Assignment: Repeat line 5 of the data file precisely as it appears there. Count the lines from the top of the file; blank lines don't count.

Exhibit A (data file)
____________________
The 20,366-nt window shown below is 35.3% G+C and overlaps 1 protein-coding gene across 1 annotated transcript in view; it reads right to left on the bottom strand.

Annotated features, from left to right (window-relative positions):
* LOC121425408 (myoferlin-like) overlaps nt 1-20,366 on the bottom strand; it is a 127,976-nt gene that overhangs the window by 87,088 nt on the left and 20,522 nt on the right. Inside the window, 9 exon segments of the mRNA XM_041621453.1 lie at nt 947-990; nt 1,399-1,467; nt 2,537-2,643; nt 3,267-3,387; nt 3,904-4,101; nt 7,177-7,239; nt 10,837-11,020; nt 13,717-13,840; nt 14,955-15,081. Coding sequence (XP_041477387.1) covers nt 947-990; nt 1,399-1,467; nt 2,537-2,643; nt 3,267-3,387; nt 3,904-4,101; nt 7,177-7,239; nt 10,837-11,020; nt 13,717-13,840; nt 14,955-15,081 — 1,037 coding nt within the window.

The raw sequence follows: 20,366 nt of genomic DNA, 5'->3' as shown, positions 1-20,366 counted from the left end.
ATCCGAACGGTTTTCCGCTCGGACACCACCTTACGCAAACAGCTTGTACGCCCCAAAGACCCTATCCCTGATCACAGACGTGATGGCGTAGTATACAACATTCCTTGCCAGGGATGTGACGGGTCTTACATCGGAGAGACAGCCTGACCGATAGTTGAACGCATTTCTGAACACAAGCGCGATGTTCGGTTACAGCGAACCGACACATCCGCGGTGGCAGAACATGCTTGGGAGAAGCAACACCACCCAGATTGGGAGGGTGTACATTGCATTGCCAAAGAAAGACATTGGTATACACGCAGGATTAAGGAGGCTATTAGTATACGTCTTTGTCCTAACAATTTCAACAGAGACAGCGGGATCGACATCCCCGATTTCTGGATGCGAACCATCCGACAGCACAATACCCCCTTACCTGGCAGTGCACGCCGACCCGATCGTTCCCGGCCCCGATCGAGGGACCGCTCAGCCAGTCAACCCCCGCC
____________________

ATCCGAACGGTTTTCCGCTCGGACACCACCTTACGCAAACAGCTTGTACGCCCCAAAGACCCTATCCCTGATCACAGACGTGATGGCGTAGTATACAACATTCCTTGCCAGGGATGTGACGGGTCTTACATCGGAGAGACAGCCTGACCGATAGTTGAACGCATTTCTGAACACAAGCGCGATGTTCGGTTACAGCGAACCGACACATCCGCGGTGGCAGAACATGCTTGGGAGAAGCAACACCACCCAGATTGGGAGGGTGTACATTGCATTGCCAAAGAAAGACATTGGTATACACGCAGGATTAAGGAGGCTATTAGTATACGTCTTTGTCCTAACAATTTCAACAGAGACAGCGGGATCGACATCCCCGATTTCTGGATGCGAACCATCCGACAGCACAATACCCCCTTACCTGGCAGTGCACGCCGACCCGATCGTTCCCGGCCCCGATCGAGGGACCGCTCAGCCAGTCAACCCCCGCC